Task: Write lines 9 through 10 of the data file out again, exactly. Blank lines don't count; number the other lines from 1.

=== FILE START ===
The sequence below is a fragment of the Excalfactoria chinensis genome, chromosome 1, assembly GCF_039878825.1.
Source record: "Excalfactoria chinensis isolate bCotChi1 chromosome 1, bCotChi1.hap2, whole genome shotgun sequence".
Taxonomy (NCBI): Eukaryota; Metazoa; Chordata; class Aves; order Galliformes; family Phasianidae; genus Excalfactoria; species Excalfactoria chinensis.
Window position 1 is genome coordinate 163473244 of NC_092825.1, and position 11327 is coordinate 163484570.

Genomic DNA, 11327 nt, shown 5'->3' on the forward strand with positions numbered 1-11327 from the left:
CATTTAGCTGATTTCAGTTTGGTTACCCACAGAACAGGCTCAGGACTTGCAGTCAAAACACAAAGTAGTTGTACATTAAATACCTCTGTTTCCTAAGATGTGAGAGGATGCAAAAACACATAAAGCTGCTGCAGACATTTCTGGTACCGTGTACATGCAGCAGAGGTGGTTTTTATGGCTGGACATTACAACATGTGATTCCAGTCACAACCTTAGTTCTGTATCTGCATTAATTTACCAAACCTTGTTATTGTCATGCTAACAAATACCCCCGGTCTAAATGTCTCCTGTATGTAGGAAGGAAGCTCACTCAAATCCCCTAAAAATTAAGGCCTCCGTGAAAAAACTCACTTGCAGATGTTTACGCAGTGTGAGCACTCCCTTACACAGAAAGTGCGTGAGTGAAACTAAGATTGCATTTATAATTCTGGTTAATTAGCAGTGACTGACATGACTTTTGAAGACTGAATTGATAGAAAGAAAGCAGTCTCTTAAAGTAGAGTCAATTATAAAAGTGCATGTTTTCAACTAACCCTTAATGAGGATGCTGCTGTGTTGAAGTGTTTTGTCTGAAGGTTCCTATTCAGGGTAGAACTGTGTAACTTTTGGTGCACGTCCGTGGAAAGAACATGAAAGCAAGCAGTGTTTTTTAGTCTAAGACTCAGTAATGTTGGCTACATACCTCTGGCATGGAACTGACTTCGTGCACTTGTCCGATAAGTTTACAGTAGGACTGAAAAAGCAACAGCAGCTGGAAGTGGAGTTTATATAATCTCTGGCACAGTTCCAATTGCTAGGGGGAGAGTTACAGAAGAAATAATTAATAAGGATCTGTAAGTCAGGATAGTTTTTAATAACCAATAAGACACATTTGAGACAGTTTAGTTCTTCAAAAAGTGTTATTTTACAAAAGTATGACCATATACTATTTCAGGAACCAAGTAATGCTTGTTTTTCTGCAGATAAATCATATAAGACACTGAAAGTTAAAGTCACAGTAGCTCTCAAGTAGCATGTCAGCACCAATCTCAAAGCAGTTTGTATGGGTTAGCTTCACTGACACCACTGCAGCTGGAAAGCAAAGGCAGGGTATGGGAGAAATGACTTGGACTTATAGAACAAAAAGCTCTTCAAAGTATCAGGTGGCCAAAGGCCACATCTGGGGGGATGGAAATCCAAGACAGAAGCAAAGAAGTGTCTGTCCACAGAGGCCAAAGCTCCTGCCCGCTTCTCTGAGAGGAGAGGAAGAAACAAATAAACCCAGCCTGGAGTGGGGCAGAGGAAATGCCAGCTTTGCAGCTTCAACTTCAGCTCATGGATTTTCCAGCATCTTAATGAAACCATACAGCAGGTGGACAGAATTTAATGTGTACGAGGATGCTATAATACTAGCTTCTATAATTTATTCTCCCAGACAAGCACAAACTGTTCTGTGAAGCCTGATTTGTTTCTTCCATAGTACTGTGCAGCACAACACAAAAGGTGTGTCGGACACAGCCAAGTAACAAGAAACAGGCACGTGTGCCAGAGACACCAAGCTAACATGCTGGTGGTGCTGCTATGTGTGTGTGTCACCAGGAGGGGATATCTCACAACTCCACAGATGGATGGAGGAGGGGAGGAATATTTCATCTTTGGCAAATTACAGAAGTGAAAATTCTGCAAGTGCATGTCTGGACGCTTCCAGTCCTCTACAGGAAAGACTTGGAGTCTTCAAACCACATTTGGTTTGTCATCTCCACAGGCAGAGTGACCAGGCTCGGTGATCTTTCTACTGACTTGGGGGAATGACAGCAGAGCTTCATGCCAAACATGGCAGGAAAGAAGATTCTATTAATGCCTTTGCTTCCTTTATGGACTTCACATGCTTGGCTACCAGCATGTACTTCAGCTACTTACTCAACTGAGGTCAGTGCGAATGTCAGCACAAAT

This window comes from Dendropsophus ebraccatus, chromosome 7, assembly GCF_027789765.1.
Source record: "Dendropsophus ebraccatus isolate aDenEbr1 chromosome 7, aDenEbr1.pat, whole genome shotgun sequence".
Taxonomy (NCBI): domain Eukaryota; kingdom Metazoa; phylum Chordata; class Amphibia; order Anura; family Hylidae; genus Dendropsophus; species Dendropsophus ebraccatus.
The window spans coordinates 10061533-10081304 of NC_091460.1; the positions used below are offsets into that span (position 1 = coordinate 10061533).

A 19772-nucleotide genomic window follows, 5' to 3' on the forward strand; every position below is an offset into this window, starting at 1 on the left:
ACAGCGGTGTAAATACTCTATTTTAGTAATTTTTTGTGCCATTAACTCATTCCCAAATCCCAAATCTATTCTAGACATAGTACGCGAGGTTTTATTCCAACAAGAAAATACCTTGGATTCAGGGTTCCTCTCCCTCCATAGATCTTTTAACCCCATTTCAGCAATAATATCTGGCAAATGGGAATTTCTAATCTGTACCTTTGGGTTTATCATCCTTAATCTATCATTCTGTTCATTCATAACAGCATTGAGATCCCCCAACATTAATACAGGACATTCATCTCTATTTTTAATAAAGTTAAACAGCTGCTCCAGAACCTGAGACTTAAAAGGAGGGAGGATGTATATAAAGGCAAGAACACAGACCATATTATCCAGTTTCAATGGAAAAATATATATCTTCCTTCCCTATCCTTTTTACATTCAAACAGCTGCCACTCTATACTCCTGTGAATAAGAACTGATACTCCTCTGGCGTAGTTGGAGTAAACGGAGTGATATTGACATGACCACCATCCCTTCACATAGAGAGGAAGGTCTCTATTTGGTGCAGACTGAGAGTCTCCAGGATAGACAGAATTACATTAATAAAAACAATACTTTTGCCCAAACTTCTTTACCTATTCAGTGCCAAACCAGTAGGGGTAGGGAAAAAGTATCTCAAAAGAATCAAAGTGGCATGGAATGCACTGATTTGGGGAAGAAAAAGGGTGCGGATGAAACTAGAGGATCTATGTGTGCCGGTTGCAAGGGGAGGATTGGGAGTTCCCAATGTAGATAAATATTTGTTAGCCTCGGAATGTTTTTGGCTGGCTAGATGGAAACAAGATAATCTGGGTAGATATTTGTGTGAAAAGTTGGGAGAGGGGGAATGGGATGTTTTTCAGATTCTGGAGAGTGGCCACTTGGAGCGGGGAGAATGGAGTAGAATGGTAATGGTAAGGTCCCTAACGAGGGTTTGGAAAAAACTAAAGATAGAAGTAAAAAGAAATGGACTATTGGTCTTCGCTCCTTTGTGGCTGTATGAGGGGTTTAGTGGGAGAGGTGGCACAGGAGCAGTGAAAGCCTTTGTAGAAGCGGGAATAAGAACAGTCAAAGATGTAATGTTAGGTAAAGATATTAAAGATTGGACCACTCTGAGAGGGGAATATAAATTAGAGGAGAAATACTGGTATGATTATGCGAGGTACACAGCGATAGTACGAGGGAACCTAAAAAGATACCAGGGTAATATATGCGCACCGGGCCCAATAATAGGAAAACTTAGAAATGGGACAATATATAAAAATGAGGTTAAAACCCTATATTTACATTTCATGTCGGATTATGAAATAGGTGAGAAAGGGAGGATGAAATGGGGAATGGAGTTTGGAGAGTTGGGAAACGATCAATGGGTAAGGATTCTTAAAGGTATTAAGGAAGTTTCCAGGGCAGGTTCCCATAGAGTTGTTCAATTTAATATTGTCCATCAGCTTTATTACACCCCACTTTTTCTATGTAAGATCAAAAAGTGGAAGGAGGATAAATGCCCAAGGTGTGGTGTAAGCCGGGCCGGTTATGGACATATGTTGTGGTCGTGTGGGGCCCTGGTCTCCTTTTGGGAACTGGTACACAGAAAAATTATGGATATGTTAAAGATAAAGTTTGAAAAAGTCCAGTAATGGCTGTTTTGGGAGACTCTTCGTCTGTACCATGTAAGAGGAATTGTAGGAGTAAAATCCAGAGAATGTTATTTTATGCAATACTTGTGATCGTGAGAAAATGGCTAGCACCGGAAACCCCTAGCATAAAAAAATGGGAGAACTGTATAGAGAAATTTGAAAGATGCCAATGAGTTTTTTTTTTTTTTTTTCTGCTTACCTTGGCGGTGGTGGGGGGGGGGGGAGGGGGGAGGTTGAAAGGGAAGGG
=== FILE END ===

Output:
Taxonomy (NCBI): domain Eukaryota; kingdom Metazoa; phylum Chordata; class Amphibia; order Anura; family Hylidae; genus Dendropsophus; species Dendropsophus ebraccatus.
The window spans coordinates 10061533-10081304 of NC_091460.1; the positions used below are offsets into that span (position 1 = coordinate 10061533).